Why the Saudi middle class must be saved
There should be strict market monitoring to curb unreasonable price increases and measures to protect SMEs owned and run by middle class Saudis.
The prospect of the Kingdom’s middle class disappearing almost became a reality with the crash of the Tadawul, the Kingdom’s stock exchange, in 2006. Many faced the harsh reality of losing all of their savings when the capital market stumbled to a five-year low.
All of this happened even though it was the middle class that was the main engine to move the wheels of development. This segment also played an important role in maintaining a social balance between the upper and lower classes.
It is noteworthy that the middle class is comprised of two sections: The first include workers, farmers, traders and owners of small and medium sized enterprises (SMEs) and factories. The second is a mixed class, comprising professionals, artists, writers, men of letters, researchers, academics, employees and military personnel. Most often these people rely on their physical or intellectual capabilities to earn a livelihood.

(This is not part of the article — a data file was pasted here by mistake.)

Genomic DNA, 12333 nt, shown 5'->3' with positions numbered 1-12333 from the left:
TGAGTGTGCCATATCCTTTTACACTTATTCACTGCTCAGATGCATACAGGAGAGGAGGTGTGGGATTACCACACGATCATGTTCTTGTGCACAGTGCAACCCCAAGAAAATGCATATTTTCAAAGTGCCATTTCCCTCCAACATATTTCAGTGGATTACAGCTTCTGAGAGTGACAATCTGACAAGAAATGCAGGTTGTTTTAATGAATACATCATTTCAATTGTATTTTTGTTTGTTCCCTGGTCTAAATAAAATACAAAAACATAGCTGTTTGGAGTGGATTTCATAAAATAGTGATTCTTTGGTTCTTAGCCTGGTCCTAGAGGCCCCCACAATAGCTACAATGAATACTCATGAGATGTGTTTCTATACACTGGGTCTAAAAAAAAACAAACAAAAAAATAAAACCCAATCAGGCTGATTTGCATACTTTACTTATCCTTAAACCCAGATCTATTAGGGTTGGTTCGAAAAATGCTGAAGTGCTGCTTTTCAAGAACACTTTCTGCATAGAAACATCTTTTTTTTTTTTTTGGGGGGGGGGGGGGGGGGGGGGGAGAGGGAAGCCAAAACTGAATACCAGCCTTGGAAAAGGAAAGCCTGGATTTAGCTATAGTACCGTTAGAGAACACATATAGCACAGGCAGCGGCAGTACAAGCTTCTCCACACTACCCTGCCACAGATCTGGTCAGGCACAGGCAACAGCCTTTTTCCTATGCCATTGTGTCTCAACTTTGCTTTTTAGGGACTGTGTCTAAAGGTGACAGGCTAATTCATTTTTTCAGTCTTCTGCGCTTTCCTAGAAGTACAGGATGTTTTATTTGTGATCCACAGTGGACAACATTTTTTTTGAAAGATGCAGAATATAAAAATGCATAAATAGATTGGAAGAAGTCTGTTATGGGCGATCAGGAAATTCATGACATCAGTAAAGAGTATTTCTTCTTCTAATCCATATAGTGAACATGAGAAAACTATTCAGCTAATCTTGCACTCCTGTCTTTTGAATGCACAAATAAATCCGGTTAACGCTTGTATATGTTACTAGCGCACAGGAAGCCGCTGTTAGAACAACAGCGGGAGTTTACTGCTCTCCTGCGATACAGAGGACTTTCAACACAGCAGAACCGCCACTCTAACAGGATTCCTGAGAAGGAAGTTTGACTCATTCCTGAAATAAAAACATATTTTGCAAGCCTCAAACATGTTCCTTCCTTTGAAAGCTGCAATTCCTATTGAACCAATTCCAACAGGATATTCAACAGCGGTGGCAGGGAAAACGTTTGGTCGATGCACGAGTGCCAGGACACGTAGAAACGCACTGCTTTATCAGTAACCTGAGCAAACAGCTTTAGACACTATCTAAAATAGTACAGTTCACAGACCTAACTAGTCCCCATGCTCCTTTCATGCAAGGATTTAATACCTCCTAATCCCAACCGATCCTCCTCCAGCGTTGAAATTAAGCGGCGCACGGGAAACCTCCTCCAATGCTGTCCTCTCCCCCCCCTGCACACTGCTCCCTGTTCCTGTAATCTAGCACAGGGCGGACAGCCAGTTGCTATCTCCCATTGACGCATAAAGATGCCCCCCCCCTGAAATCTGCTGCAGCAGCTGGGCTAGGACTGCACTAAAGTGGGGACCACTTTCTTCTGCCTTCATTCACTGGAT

There are signs the middle class is fast shrinking in the absence of state-funded programs to support and strengthen them. There is no doubt that if this segment of society decreases, it would be a big tragedy as the gap between the rich and poor would grow.
The middle class is the symbol of moderation in everything and this class is instrumental in achieving a balance in society. In its absence, corruption will spread, poverty will increase, crime will be rampant and the security of the nation will be in danger. This will lead to family disintegration, too.
A series of important measures must be taken to protect this segment of society. This includes raising the salary of Saudi employees in both the public and private sectors, compensation to victims of stock market crashes, quick solutions to the housing problem, addressing the unemployment problem by creating more jobs in the public and private sectors and encouraging the latter to provide training and jobs to young Saudis with a salary sufficient to meet their cost of living.
Apart from this, there should be strict market monitoring to curb unreasonable price increases and measures to protect SMEs owned and run by middle class Saudis. It is high time to take such steps to protect the middle class to achieve balanced development.
There should be legal controls on the upper class and businessmen so they cannot create a monopoly in the market. Moreover, there should be more transparency and accountability, in addition to a clampdown on financial and administrative corruption.
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